Then there’s the Muslim community, who expects us to be perfect.
“Hijabis shouldn’t be trying to look pretty, it defeats the purpose.”
“Did you see that hijabi smoking?”
“If you’re not gonna wear the hijab perfectly, you might as well take it off.”

You push and pull us in every direction.
But when we try to defend ourselves, you only speak louder.


Â'ishah (radiAllâh ‘anhâ) narrated:

“Once, when I saw the Prophet صلى الله عليه وسلم in a good mood, I said to him: “Oh Messenger of Allâh! Supplicate to Allâh for me!” So, he said: “Oh Allâh! Forgive ‘Â'ishah’s past and future sins, what she has hidden, as well as what she has made apparent.” So, I began smiling, to the point that my head fell into my lap out of joy. The Messenger of Allâh صلى الله عليه وسلم said to me: “Does my supplication make you happy?” I replied: “And how can your supplication not make me happy?” He then said: “By Allâh, it is the supplication that I make for my Ummah in every prayer.” 

[Reported in 'Sahih Mawarid adh- Dhaman’ (1875), and it is in 'as- Silsilah as-Sahihah’ (2254)]

This Canadian synagogue opened its doors for the Muslim community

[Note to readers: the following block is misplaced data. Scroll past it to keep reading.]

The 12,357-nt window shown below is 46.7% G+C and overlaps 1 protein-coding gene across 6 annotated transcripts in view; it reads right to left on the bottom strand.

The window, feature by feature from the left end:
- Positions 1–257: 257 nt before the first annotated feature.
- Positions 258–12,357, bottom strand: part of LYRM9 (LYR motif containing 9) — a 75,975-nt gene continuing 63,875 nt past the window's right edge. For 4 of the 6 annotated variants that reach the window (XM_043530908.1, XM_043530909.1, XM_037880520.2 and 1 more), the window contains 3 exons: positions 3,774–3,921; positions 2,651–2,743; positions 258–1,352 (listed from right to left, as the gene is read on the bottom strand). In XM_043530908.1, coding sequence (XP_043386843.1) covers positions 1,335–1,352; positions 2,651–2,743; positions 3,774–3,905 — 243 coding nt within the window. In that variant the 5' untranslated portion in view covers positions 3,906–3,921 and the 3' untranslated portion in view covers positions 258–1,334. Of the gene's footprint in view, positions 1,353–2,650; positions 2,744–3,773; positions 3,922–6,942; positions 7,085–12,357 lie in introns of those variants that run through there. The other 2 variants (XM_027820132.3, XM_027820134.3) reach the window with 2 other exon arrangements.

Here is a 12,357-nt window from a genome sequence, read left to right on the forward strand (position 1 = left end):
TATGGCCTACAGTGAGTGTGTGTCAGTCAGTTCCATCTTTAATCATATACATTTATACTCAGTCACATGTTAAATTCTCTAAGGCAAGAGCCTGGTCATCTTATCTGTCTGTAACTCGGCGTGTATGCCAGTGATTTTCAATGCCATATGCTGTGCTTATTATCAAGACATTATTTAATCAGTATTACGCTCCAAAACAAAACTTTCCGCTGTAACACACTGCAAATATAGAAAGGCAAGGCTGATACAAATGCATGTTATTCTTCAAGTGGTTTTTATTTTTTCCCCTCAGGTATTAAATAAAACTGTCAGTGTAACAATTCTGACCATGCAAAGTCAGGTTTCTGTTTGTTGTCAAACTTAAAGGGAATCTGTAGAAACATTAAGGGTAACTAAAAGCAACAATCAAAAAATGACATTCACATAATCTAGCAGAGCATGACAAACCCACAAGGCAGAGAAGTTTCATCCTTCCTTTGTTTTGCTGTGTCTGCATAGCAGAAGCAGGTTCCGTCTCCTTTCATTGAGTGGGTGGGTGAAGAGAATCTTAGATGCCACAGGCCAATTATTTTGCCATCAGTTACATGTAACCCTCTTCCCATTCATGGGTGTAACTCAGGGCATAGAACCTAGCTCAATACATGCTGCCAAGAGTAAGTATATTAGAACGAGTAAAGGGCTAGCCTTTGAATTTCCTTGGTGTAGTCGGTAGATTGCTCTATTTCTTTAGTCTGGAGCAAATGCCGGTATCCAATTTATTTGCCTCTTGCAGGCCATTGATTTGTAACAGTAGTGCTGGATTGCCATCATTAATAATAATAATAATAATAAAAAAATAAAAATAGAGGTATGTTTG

Two days after the attacks in Paris, the ‘masjid al-salaam‘ mosque in Canada was burned down by strangers, making a damage cost of 56 000 euros and leaving the Muslim community without a mosque to pray in. But while the acid of hate tries to burn its way through hearts, love (always) overcomes the bitterness. (Read more)



 “Whoever defends his brother’s honor in his absence…” meaning: In the state of his brother’s absence. If he happens to attend a gathering and his Muslim brother is being mentioned with sin or being degraded, then he defends him as he would defend his own honor, because his brother’s honor is like his own. 

Therefore he defends his brother’s honor, by censuring the backbiters and preventing them from persisting as it relates to the honor of his Muslim brother. He does not resign and stay quiet, leaving them to backbite. This is the Muslim’s obligation, and it is not permitted for him to stay quiet and keep the peace, for he will be sinning due to that and he will be a sharer and partner to them regarding the sin, (that is) because he saw an evil (taking place) and he did not change it, whilst having the ability to do so. How much more then, if he participated with them in the act, and he began backbiting with them? This is even worse.